As she allows her feelings for James to grow, she struggles to contain nauth’s strong hold on her life. If they are to have a future, James must make her see what she’s worth, what she means to him, before Jeremiah and nauth claim her for good.

add to goodreads

Title: THE NIGHT HOUSE
Publication date: December 9, 2014
Publisher: Month9Books, LLC.
Author: Rachel Tafoya

Chapter-by-Chapter-header---Excerpt

Enjoy Chapter One! Happy Reading!

The Night House
Rachel Tafoya

 

Bianca

It’s been one day since I last had nauth.
A chill is starting to set into my bones. As some giant carelessly spills orange and red over the sky, I hurry back to the Night House. This tiny black pillowcase that I call a dress is tighter than it should be, and I’m in heels that force me to walk on my toes. I never took ballet, but I’m pretty sure I’ve been walking on pointe since I came to Philly.
When I reach the building, the sun is long gone. My boss, Finn, waits behind the black double doors. I can’t see him, but I can feel him—or maybe I’m just used to his grimace greeting me. My shoes click against the stone steps. I love that sound. Sometimes I spend my days just listening to everyone walk by. The click, thud and slap of shoes are the real soundtrack of the city.
But the Night House is quiet.
Finn opens the door for me with a scowl. He could be beautiful like the others, if he tried, but he is the laziest vampire I have ever met.
“Bianca St. Germain.” His voice is bored, as usual. “You’re late.”
“Figured you’d rather I take my time than break my ankle in these shoes.” I breeze past him. The chilly night air follows me in, pawing at my back like a neglected pet.
“I can fix ankles,” Finn is still facing the door like I haven’t moved. “Your pitiful lack of manners, however … ”
I shrug him off. “It’s a couple of minutes, cut me some slack.”
“This isn’t high school, Bianca. You’re not a teenager when you’re in here.”
“Sorry, I’ll start investing in stocks or something. That’s what old people do, right?”
He huffs in my direction as I feel my way around the darkness. The whole place is pitch black until the thin hallway forks. To my left, pale blue lights beckon the customers. I go right, through the heavy curtain that leads to the girls’ rooms. Vampires with their night vision don’t need guidance, but I’m fairly certain every girl has tripped at least once down here.
The doors are nearly invisible except for the strips of space at the bottom where they don’t quite reach the floor. Those spaces cast light on my feet as I teeter past on these impossible heels. They’re new, and I’m still breaking them in, but I’ve never felt this tall before.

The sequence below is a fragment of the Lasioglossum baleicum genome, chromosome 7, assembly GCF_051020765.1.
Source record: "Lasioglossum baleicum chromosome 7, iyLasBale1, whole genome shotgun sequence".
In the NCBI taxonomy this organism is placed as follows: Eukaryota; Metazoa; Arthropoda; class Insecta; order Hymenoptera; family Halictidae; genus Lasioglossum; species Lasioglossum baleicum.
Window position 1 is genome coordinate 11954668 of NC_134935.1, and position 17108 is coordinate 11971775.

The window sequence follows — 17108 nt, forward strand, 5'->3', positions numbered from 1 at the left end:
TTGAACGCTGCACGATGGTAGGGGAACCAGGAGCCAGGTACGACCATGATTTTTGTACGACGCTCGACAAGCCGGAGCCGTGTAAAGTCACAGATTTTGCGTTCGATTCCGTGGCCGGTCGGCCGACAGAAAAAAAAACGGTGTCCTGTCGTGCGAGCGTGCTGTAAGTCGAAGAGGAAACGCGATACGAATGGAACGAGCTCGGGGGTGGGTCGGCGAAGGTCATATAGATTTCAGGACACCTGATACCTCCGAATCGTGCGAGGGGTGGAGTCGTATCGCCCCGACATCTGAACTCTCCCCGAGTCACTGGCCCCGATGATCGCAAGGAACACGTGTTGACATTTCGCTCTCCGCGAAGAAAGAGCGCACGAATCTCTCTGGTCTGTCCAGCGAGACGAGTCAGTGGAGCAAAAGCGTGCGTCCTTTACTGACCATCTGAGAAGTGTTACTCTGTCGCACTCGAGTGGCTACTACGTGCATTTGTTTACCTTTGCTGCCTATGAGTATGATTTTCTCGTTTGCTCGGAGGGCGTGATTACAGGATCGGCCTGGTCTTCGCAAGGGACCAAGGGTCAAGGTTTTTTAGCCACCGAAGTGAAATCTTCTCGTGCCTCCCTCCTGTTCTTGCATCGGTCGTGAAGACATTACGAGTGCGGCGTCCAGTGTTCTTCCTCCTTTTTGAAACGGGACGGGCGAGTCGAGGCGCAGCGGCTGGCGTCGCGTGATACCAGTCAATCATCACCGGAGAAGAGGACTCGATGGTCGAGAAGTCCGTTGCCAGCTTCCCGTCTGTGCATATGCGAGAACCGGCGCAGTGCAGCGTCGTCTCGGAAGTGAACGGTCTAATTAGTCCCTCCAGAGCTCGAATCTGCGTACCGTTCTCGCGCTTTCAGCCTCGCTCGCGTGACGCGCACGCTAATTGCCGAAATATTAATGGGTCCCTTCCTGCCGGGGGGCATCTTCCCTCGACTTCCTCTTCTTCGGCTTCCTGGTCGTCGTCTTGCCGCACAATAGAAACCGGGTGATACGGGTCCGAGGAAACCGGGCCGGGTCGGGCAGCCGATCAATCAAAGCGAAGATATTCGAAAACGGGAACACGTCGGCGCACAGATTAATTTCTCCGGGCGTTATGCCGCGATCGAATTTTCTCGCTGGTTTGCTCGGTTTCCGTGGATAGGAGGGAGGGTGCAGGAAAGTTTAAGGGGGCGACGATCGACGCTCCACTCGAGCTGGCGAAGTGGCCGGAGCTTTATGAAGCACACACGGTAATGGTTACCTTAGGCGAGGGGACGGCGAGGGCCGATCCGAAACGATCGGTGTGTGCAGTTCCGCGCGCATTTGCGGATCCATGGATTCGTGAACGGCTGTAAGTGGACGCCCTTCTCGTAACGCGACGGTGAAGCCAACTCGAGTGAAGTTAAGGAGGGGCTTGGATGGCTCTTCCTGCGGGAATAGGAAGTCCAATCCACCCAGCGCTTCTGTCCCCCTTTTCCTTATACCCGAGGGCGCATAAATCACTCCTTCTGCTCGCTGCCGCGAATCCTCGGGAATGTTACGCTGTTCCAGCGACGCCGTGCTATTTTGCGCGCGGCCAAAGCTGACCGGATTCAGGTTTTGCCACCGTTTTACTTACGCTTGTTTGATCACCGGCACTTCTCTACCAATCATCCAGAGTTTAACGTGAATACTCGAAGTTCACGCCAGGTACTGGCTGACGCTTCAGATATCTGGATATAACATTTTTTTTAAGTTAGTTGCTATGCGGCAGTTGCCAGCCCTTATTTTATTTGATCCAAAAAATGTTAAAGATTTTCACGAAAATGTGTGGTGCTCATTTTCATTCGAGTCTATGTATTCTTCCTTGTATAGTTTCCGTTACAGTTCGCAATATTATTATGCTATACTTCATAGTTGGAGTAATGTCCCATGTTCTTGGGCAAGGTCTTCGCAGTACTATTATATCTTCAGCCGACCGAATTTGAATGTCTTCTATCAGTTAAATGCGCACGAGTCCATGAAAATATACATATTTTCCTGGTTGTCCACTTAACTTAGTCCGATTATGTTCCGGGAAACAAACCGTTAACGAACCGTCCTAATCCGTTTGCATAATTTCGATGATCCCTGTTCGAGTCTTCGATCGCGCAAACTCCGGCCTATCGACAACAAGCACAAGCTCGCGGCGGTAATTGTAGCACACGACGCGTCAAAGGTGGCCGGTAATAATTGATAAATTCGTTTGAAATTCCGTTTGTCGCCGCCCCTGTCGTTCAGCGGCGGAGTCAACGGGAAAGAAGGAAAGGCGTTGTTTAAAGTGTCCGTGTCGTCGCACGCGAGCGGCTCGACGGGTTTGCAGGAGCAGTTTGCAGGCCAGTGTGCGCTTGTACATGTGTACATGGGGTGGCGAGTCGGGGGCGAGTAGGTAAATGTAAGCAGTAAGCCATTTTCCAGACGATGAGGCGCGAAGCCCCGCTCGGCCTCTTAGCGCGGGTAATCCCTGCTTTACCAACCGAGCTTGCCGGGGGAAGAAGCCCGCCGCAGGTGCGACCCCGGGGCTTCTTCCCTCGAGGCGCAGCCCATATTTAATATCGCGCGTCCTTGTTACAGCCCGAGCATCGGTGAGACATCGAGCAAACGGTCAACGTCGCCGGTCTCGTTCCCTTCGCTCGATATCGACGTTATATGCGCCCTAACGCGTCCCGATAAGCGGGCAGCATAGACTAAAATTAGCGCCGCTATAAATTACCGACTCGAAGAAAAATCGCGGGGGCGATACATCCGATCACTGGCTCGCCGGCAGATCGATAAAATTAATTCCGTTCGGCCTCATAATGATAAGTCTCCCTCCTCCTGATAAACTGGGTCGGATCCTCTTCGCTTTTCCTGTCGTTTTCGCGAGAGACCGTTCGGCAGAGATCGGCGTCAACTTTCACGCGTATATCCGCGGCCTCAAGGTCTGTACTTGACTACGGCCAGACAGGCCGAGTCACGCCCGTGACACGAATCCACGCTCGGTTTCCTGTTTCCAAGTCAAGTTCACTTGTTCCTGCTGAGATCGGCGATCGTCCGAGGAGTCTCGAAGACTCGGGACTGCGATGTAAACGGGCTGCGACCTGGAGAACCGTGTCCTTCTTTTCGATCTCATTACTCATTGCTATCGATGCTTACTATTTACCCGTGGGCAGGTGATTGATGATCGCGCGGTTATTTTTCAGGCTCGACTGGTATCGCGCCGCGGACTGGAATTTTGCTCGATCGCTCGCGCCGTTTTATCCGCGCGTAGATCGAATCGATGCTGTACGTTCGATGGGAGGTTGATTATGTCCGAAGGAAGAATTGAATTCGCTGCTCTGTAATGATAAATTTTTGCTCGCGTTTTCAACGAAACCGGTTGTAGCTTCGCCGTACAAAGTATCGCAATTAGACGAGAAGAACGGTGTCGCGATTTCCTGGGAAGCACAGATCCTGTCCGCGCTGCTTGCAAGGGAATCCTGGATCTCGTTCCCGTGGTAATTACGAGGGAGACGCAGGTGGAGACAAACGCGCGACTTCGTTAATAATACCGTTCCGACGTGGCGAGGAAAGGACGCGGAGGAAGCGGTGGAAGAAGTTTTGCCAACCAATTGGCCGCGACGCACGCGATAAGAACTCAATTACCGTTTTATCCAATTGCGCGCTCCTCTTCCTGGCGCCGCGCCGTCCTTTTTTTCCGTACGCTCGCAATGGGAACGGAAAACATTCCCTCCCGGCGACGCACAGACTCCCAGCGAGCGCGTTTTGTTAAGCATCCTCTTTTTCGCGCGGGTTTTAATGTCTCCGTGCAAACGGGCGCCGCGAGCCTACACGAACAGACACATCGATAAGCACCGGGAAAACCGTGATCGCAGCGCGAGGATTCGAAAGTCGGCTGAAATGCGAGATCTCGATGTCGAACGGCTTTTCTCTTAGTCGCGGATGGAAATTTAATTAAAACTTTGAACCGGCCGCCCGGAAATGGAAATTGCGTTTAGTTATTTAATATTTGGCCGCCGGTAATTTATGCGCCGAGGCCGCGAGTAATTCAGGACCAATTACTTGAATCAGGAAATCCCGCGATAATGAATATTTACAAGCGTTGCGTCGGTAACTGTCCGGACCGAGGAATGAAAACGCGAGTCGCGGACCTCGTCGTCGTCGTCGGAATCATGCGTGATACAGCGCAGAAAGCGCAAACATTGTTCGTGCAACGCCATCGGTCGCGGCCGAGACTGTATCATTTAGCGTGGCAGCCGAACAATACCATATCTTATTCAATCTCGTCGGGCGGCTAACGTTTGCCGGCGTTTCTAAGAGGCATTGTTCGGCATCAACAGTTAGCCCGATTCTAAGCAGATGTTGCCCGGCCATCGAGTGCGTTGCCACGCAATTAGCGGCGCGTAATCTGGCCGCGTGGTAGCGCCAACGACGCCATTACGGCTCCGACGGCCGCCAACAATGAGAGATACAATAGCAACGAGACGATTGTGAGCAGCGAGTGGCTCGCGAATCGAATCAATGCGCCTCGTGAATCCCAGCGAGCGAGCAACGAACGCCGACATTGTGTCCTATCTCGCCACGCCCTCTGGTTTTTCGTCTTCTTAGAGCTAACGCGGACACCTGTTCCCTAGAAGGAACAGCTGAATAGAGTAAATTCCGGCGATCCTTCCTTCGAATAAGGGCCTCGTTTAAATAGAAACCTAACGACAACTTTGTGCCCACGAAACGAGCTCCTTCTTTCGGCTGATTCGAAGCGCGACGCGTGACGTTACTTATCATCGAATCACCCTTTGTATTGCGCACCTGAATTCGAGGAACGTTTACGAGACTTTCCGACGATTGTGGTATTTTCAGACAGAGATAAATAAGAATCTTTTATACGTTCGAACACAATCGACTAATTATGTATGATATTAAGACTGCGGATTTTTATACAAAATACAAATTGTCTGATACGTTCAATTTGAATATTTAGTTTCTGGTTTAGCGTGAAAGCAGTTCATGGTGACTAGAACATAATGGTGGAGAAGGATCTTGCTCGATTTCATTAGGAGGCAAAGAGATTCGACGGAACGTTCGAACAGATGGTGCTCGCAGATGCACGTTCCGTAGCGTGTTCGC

I hear scuffling and shifting behind those doors. The other girls hide in their rooms all day. They don’t understand why I still crave the sunlight, why I don’t make my room my little home and never leave until I’m called. That’s what Finn wants me to do, what the girls think I should do, but I would rather sleep on the cracked unyielding sidewalks of Philly than in the Night House. I would rather be homeless than call this place home.
When I find my room, I turn the knob and bump my hip into it. It opens with a groan. My door has been broken for at least three months. Finn keeps saying he’ll fix it, but he couldn’t care less and we both know it. Still, I keep bugging him. I can’t give up that easily.
My room is like two closets that had the walls knocked out between them. A bed is nestled in the corner. Most of my important stuff is underneath there, like sketchbooks, novels and accessories to hide my scars. One wall is dominated by a large mirror with huge lights, like an actress might have for her dressing room. Though I’m sure an actress would have working lights. I slump into the folding chair and rest my fish-netted legs on the dresser. Makeup and various beauty tools—eyeliner, lipstick, blush—lay scattered over it. This is the only time I can bear to look at myself. Right before I become another person.
I start with the lips. Blood red, the way they like it. Then I frame my eyes in black so that the green pops. I don’t need to do anything to appear pale. That one comes naturally. But I smooth my face with lotion and foundation, and then add rosy cheeks. When I unravel my scarf, I have to close my eyes. That way, when I open them, I can pretend it’s someone else’s neck covered with scars. Some crazy girl with her makeup on. The scars are nearly invisible, thanks to Finn and his healing blood, but I can still see clumps of white scar tissue, just a shade paler than my skin. I hate not being able to cover my scars with anything—makeup doesn’t taste good.